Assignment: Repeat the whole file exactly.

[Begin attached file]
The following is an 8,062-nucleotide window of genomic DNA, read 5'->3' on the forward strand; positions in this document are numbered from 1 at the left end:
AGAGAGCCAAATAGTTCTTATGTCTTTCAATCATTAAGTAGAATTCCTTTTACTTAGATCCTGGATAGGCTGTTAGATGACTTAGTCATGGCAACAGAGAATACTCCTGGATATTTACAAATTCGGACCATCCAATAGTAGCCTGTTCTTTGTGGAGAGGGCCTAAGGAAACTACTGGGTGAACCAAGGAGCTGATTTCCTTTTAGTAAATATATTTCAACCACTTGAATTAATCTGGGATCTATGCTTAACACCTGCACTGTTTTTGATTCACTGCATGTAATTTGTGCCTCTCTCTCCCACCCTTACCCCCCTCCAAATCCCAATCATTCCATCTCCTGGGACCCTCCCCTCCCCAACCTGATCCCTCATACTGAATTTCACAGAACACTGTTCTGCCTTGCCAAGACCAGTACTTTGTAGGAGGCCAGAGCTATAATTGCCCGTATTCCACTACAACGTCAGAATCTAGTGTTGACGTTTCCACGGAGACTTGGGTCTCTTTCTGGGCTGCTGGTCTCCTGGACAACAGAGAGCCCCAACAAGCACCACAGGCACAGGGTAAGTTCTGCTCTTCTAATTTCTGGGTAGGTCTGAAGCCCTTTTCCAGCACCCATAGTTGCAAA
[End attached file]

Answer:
The following is an 8,062-nucleotide window of genomic DNA, read 5'->3' on the forward strand; positions in this document are numbered from 1 at the left end:
AGAGAGCCAAATAGTTCTTATGTCTTTCAATCATTAAGTAGAATTCCTTTTACTTAGATCCTGGATAGGCTGTTAGATGACTTAGTCATGGCAACAGAGAATACTCCTGGATATTTACAAATTCGGACCATCCAATAGTAGCCTGTTCTTTGTGGAGAGGGCCTAAGGAAACTACTGGGTGAACCAAGGAGCTGATTTCCTTTTAGTAAATATATTTCAACCACTTGAATTAATCTGGGATCTATGCTTAACACCTGCACTGTTTTTGATTCACTGCATGTAATTTGTGCCTCTCTCTCCCACCCTTACCCCCCTCCAAATCCCAATCATTCCATCTCCTGGGACCCTCCCCTCCCCAACCTGATCCCTCATACTGAATTTCACAGAACACTGTTCTGCCTTGCCAAGACCAGTACTTTGTAGGAGGCCAGAGCTATAATTGCCCGTATTCCACTACAACGTCAGAATCTAGTGTTGACGTTTCCACGGAGACTTGGGTCTCTTTCTGGGCTGCTGGTCTCCTGGACAACAGAGAGCCCCAACAAGCACCACAGGCACAGGGTAAGTTCTGCTCTTCTAATTTCTGGGTAGGTCTGAAGCCCTTTTCCAGCACCCATAGTTGCAAA